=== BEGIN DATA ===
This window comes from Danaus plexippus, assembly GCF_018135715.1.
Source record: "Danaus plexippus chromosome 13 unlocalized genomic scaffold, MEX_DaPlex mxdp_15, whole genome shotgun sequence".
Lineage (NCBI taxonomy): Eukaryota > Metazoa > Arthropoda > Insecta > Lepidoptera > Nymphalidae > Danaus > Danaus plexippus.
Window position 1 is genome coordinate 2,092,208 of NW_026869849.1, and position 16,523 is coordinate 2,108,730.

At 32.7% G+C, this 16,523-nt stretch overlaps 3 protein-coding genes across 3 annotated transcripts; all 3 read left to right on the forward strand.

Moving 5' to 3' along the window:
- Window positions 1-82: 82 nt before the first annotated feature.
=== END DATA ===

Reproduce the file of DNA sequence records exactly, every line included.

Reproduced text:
This window comes from Danaus plexippus, assembly GCF_018135715.1.
Source record: "Danaus plexippus chromosome 13 unlocalized genomic scaffold, MEX_DaPlex mxdp_15, whole genome shotgun sequence".
Lineage (NCBI taxonomy): Eukaryota > Metazoa > Arthropoda > Insecta > Lepidoptera > Nymphalidae > Danaus > Danaus plexippus.
Window position 1 is genome coordinate 2,092,208 of NW_026869849.1, and position 16,523 is coordinate 2,108,730.

At 32.7% G+C, this 16,523-nt stretch overlaps 3 protein-coding genes across 3 annotated transcripts; all 3 read left to right on the forward strand.

Moving 5' to 3' along the window:
- Window positions 1-82: 82 nt before the first annotated feature.